07/11/2018 OHR

Address of the High Representative at the Commemoration for victims of Srebrenica genocide

Srebrenica-Potočari Memorial Center, 11 July 2018

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Humbly I stand today before the victims and families of victims of genocide in Srebrenica.

With deep sorrow I pay respect to the genocide survivors who grieve for their loved ones.

As a human being, and in my official capacity as the High Representative, I wish to repeat what has been said on numerous occasions and must be repeated indefinitely: the genocide in Srebrenica should have never happened, just as the atrocities in other places in Eastern Bosnia and throughout the country should never have happened.

These are all stains on our conscience. They cannot be removed, and many international officials have already expressed that they were co-responsible for Srebrenica.

On several occasions I expressed my personal conviction that the start of the mankind was the first funeral.

It was only with the first funeral that we started being human. That is why I believe that a dignified funeral is the oldest right of humans – the oldest human right of every human, of every victim.

Precisely that right to a dignified funeral belongs to baby Fatima Muhić, only several minutes old, Remzija Dudić, only twenty years old and six months pregnant, and her husband, Nijazija Dudiću, 22 years old. This right also belongs to Vesid Ibrić and Feris Mehmedović – 16-year-olds, son of my friend from Austria Nezir Kadrić, Šahin Halilović, 71 years old, Šaha Izmirlić, 90 years old, the eldest victim, and all other victims. Today Mirsad Mujčinović is burying his third brother.

In our grief, in our frustration with injustice, or justice, which comes only slowly or not at all, in our fear that some may still seek to revive evil ideologies, with monuments, posters, student dorms or parties that are named after war criminals, we should also remember that the people of Bosnia and Herzegovina lived together for centuries in peace and good neighborly love, for much longer than they have been separated.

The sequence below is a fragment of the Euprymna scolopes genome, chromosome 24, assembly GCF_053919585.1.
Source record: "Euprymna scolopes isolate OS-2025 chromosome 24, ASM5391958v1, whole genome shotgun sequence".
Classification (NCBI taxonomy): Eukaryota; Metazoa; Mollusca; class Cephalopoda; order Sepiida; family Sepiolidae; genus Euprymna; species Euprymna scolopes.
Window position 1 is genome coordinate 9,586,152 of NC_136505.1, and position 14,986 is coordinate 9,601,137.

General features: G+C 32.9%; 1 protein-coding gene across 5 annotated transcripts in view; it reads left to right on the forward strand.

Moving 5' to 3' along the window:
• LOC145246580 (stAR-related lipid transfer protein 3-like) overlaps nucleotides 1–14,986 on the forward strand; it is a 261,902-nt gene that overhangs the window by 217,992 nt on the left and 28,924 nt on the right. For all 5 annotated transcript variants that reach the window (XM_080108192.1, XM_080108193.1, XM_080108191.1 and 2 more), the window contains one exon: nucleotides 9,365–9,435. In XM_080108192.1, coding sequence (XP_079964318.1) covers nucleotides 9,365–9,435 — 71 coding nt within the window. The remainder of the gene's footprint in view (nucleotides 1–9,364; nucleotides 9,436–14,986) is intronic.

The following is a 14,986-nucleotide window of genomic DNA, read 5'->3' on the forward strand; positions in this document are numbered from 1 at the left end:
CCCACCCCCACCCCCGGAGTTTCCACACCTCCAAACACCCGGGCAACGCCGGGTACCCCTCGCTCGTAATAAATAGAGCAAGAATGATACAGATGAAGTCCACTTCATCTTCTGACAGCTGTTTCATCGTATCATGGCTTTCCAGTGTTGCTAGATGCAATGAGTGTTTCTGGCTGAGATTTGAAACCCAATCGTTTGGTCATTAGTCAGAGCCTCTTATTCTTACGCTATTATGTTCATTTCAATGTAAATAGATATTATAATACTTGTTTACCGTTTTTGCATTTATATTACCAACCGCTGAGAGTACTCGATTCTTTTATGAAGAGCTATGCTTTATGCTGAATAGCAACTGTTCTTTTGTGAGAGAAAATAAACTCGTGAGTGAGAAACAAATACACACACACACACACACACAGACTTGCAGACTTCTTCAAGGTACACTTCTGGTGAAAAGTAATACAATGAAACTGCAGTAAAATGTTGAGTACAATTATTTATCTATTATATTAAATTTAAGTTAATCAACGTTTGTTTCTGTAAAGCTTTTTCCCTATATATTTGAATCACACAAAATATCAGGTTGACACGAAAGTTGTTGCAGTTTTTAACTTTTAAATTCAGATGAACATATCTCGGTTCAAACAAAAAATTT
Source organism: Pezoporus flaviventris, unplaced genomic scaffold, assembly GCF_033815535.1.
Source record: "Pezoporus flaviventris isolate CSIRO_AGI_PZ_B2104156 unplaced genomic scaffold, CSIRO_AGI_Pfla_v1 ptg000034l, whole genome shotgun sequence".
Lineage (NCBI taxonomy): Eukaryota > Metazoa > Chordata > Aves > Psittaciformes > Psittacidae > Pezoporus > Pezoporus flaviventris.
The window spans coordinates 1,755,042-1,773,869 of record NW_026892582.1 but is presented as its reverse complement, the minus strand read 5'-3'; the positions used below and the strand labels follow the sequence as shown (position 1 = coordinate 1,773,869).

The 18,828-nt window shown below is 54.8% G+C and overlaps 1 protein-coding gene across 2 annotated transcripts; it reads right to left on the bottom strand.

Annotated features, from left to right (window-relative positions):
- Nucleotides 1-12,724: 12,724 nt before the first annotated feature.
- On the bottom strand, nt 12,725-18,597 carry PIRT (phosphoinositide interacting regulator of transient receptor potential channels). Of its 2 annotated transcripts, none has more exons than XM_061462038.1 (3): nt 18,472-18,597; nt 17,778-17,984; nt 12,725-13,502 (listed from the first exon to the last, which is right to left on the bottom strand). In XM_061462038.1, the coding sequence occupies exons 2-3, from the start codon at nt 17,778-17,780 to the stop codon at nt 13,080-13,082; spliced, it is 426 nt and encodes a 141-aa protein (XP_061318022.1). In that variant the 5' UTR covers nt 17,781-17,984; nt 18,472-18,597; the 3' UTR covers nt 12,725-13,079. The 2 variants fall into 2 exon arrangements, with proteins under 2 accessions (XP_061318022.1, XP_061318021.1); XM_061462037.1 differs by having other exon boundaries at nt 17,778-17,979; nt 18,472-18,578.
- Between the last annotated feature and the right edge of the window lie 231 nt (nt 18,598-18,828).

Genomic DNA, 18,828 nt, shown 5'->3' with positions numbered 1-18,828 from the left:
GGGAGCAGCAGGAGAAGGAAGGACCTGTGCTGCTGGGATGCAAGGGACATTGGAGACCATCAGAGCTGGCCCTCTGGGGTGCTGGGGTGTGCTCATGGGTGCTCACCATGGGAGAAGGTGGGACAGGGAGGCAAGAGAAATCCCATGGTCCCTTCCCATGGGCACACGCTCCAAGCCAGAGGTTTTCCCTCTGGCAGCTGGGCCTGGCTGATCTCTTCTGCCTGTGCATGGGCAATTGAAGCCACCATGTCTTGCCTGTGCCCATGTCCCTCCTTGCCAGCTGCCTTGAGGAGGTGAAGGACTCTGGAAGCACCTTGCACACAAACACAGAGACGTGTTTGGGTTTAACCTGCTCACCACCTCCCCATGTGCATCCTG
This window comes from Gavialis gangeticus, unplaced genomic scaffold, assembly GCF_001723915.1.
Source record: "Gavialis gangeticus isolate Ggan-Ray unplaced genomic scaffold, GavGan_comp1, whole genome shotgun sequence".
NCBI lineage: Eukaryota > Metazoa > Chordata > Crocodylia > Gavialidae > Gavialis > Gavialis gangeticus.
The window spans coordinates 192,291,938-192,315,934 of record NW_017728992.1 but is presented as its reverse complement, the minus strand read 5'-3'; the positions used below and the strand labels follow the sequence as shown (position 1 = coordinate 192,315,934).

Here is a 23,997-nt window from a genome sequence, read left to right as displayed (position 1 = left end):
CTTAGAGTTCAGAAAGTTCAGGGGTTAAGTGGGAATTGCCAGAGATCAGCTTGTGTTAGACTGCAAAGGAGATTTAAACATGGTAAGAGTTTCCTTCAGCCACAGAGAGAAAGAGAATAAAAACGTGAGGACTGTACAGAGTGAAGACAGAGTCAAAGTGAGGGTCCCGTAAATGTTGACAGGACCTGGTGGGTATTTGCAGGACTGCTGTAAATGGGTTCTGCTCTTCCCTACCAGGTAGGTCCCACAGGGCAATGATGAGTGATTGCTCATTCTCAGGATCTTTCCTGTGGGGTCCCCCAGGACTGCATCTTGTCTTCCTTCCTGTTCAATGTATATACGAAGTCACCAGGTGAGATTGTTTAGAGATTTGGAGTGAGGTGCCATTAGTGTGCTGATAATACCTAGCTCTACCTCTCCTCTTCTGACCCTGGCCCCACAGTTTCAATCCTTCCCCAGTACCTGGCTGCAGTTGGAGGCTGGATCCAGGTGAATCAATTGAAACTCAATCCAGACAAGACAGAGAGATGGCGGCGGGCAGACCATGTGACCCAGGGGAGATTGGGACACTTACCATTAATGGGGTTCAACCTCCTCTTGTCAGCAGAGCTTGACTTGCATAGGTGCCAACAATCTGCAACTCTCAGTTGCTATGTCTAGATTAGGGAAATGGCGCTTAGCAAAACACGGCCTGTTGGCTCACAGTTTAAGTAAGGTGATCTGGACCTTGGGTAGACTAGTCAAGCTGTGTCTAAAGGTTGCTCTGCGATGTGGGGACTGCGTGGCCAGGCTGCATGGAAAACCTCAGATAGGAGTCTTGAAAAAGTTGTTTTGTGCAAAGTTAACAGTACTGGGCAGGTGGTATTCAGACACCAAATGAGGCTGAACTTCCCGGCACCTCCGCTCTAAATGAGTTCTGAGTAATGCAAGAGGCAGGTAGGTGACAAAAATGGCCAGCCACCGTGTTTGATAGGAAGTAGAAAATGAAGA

BiH citizens’ ability to live together in harmony despite their differences still exists, and I believe it is getting stronger.

People in this country understand that today we grieve the victims and reflect on what happened here, but, at the same time, that tomorrow we must return to the pursuit of building a better world together, a new Bosnia and Herzegovina, in honor of the victims, to make sure their sacrifice has not been in vain.

I know that this will not bring back all those who are buried here, and will not soothe the pain of their loved ones. But an indestructible hope for a better tomorrow is the best tribute to the victims of genocide.

As every war does, the war in Bosnia and Herzegovina brought to light the best out of good people and the worst out of bad people. Forgiving is important for reconciliation. But, because of the future generations, we should never forget.

Dear victims of genocide, survivors of genocide, we will never forget this tragedy of planetary proportions, the genocide that was committed.

We will never forget Srebrenica, as a universal category and a warning to the humanity.

We will keep on working for peace, justice and truth in this beautiful country.

Because only the truth can free us!

May the victims rest in peace.

It is my humble opinion that human kind started with the first burrial of humans. Accoridngly, the right for a dignified burial is the oldest human rights. You all came here to exercise this oldest right, and to pay respect to inocent victims. We should never forget these victims, otherwise we have killed them for the second time.

Thank you.

Photo gallery: HR Valentin Inzko and PDHR Dennis Hearne at the commemoration in Potočari

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